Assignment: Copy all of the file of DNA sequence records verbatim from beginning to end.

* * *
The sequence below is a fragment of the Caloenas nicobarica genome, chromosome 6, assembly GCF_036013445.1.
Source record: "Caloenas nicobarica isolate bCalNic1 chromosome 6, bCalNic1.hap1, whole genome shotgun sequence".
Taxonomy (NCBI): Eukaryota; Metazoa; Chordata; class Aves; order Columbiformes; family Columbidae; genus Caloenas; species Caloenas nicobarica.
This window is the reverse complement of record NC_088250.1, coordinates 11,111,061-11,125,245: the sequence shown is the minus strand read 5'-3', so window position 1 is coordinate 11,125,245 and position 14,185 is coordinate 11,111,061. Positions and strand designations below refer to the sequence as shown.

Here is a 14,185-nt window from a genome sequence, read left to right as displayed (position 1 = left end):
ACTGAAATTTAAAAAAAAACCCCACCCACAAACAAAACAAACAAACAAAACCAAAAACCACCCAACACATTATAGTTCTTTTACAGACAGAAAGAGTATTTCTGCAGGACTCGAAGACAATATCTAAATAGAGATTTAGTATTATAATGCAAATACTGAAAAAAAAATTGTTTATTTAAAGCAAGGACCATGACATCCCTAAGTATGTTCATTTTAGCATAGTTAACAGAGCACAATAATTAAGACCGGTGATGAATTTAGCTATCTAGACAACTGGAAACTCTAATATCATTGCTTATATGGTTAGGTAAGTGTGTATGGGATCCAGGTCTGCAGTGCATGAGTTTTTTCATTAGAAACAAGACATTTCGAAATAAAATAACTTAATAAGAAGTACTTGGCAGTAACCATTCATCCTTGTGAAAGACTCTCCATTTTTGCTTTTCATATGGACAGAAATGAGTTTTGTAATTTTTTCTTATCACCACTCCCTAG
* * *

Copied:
The sequence below is a fragment of the Caloenas nicobarica genome, chromosome 6, assembly GCF_036013445.1.
Source record: "Caloenas nicobarica isolate bCalNic1 chromosome 6, bCalNic1.hap1, whole genome shotgun sequence".
Taxonomy (NCBI): Eukaryota; Metazoa; Chordata; class Aves; order Columbiformes; family Columbidae; genus Caloenas; species Caloenas nicobarica.
This window is the reverse complement of record NC_088250.1, coordinates 11,111,061-11,125,245: the sequence shown is the minus strand read 5'-3', so window position 1 is coordinate 11,125,245 and position 14,185 is coordinate 11,111,061. Positions and strand designations below refer to the sequence as shown.

Here is a 14,185-nt window from a genome sequence, read left to right as displayed (position 1 = left end):
ACTGAAATTTAAAAAAAAACCCCACCCACAAACAAAACAAACAAACAAAACCAAAAACCACCCAACACATTATAGTTCTTTTACAGACAGAAAGAGTATTTCTGCAGGACTCGAAGACAATATCTAAATAGAGATTTAGTATTATAATGCAAATACTGAAAAAAAAATTGTTTATTTAAAGCAAGGACCATGACATCCCTAAGTATGTTCATTTTAGCATAGTTAACAGAGCACAATAATTAAGACCGGTGATGAATTTAGCTATCTAGACAACTGGAAACTCTAATATCATTGCTTATATGGTTAGGTAAGTGTGTATGGGATCCAGGTCTGCAGTGCATGAGTTTTTTCATTAGAAACAAGACATTTCGAAATAAAATAACTTAATAAGAAGTACTTGGCAGTAACCATTCATCCTTGTGAAAGACTCTCCATTTTTGCTTTTCATATGGACAGAAATGAGTTTTGTAATTTTTTCTTATCACCACTCCCTAG